Judaism: Vegetarianism and Kashrut: Jewish vs. Egyptian Approach
Not long ago, an elegant-looking woman was walking her small dog along the street in Manhattan. The dog was perfectly groomed and wore what looked to be a mink wrapping to protect it from the cool, Fall air. The woman regularly bent down to coo and talk to her dog yet when she walked along the street, she passed by numerous people in need without so much as batting an eye.
To what do we assign value?
As Jews, there is no greater value than that of a human life. Judaism teaches that to save a single life is as if to save the entire world. That is, each life is singular and infinite. Human life is of such inherent value that other than the sins of idolatry, sexual immorality and murder, we may transgress all laws of the Torah in order to live and affirm life.
What a statement Judaism makes! To assign such value to human life is to proclaim first and foremost that life is important and that life, human life, is good. How different Judaism is in this regard from the teachings of other people.
Consider the difference between the Jewish approach to life and the Egyptian. While Judaism holds human life as the greatest value, Egyptian tradition places a higher value in creatures that are lesser than humans. In the eyes of the Egyptian, the cow or sheep might be sacred!
How different such a view is from Judaism! The creation narrative in Breishit makes clear that all of creation was created for mankind’s benefit, so long as we maintain the sanctity of God’s creation. God created the world for mankind, but mankind must be responsible in his exercise of dominion.
After the drama of selling their brother, Yosef, to a caravan traveling to Mitzrayim, Egypt, and having to look him once again in the eye, the brothers are ultimately reunited as a family with their father, Yaakov. Once again whole, they can look again toward the future as they settle in Mitzrayim, the land where destiny finds them and from whence they will ultimately usher the Galut and the Geula, exile and redemption, which will create them together as the Chosen – the Am Segula.
Yosef’s experience in Egypt, from his servitude in Potipher’s house to the treachery of Potipher’s wife and his betrayal in prison and ultimate redemption in Pharaoh’s court, had taught him well. No stranger had ever been more successful at surviving and even thriving among the Egyptians. He counseled his brethren not to assimilate with the people of Egypt, rather to tell the Pharaoh that they are shepherds.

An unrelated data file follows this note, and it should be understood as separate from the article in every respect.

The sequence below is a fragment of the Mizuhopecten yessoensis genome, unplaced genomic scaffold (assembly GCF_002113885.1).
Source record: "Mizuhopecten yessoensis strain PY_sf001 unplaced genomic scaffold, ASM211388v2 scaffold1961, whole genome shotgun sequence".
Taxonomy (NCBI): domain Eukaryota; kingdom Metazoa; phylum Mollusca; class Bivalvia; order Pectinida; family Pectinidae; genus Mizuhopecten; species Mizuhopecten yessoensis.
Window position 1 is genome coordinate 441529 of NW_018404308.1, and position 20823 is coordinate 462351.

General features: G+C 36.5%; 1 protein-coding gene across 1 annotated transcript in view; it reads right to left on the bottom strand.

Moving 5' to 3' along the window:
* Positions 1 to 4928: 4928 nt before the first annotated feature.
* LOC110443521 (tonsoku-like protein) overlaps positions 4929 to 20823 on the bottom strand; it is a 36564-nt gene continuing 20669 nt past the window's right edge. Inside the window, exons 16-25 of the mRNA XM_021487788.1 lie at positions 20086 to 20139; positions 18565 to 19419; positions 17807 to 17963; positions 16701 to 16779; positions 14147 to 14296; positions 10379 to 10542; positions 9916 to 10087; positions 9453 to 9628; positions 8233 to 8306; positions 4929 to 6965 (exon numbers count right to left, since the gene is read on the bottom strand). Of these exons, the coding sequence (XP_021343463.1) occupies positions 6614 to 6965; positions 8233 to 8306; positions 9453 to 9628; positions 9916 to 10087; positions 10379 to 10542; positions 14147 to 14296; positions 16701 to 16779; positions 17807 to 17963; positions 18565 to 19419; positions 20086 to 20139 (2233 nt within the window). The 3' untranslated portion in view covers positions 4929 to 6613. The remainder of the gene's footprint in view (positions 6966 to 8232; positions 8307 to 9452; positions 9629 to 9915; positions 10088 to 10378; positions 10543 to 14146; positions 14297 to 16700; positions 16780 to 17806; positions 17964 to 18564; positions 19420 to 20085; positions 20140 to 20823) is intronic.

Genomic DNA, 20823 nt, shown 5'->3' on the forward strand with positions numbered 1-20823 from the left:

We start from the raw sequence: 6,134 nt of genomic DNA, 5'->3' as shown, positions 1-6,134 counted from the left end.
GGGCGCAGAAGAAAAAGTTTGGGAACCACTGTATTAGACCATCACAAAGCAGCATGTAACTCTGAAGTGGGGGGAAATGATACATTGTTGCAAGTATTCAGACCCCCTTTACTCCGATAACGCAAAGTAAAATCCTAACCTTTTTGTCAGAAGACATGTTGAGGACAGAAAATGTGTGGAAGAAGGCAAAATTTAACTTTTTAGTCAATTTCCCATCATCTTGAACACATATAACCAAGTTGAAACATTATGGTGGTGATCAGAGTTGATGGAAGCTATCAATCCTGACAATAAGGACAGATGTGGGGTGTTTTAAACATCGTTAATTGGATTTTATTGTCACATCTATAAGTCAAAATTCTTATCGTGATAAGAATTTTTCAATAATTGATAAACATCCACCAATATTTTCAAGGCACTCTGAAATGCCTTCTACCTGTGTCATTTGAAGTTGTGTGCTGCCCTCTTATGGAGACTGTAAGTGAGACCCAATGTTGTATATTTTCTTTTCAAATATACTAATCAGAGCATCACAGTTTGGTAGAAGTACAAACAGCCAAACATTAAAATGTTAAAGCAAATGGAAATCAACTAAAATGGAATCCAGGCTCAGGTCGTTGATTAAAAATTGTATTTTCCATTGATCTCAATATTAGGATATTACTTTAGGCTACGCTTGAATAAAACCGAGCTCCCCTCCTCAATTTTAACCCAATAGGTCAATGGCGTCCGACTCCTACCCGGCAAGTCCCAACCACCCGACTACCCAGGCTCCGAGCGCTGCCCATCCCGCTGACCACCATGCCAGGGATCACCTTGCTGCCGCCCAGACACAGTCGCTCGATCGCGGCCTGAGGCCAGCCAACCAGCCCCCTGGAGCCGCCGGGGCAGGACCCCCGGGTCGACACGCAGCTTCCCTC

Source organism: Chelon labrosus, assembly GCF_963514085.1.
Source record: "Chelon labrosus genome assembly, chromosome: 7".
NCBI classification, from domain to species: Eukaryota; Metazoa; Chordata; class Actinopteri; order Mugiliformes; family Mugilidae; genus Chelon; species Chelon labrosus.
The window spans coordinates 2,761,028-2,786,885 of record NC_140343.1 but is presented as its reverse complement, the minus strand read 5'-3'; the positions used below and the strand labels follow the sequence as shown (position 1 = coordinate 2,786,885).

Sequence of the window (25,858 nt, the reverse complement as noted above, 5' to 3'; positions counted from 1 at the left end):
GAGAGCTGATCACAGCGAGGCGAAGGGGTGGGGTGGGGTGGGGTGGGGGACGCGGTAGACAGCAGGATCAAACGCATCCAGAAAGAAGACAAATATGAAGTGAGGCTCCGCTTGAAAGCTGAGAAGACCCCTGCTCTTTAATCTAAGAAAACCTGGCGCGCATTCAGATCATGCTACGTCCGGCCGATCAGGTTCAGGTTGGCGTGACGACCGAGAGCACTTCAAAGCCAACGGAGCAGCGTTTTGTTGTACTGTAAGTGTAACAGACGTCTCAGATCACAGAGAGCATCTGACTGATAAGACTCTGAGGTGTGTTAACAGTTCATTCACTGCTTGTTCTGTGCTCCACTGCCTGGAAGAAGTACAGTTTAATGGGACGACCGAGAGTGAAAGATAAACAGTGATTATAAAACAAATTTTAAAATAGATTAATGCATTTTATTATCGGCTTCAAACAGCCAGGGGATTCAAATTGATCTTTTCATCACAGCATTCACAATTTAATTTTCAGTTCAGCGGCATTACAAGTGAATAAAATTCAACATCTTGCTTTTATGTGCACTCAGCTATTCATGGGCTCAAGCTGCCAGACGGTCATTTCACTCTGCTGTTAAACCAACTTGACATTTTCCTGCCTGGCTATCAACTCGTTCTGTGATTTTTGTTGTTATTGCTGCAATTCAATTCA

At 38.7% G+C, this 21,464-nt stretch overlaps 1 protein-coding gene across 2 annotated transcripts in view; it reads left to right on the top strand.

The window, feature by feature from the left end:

Shepherding sheep, while perhaps not noble, was an honorable task among the Jews. Not so the Egyptians. Herding sheep was anathema to the Egyptians – since all shepherds are abhorrent to Egyptians 46:34. Declaring themselves to be shepherds was sufficient to convince the Egyptians to grant them wide berth.
But why would shepherds be so abhorrent to the Egyptians? According to Rashi, the explanation is that the Egyptians worshipped the sheep as gods, and therefore resented and despised those for whom these gods served as livelihood. Yet, we later learn that Pharaoh himself owned sheep – “appoint them as managers over the livestock that is mine 47:6” – and that Egyptian animals, including sheep, suffered during the Ten Plagues.
Is this a contradiction? Not at all. It seems that the Egyptians detested shepherds who benefitted from their sheep for food, wool, and milk, but glorified shepherds who held their sheep in “high esteem”, that is, built sanctuaries for them, cared for them and respected them so that they could be worshipped.
Ibn Ezra observes that the Egyptians did not eat any meat and all animal products. In fact, they detested people who did. The irony of the Egyptians’ moral “high ground”! These very Egyptians who were so sensitive to the value of animal life did not give a second thought to drowning male babies in the Nile!
What kind of value system holds animals in greater esteem than humans?
People often love their animals, dressing them in fur while their fellows go cold, even defending their “rights” as others go hungry. When they do so, they run the risk of forgetting the fundamental difference between man, the “crown of creation” who was created in His image, and animals, whom God created for the sake of mankind.
Which raises the question, If mankind did not exist, what would be the purpose for animals’ existence? Indeed, the existence of animals is intimately related to mankind’s existence.
Sefer HaIkkarim posits that if one maintains that there is no qualitative difference between man and animal, such people would indeed be more prone to murdering one another. That is why, he elaborates, slaughtering animals for food consumption was permitted after the Flood, so that we humans would understand that there is a vast difference between man and animal. We are ever so much more significant. Eating meat reminds us of our significance and primary role in the world.
It is telling that on the most spiritual of days – Sabbath, Yom Tovim, etc. – we are enjoined to eat meat! Perhaps more telling, we only eat that meat after having upgraded the physical animal to a higher calling by adhering to all that kashrut represents.
Judaism values the physical and the spiritual. They exist hand in hand. It is good to enjoy things in this world – but not if it is done without recognizing the spiritual in it. If eating is merely a physical act, if it is devoid of the spiritual awareness of God’s role in providing the food, then regardless of the quality of the food, or the elaborateness of the table, it diminishes us as people and as God’s creatures.
Eating, like everything else that we do, demands our attention, our care and our self-respect. We really are what we eat. The laws of kashrut make clear that God is central to even our most physical acts – elevating them to the spiritual.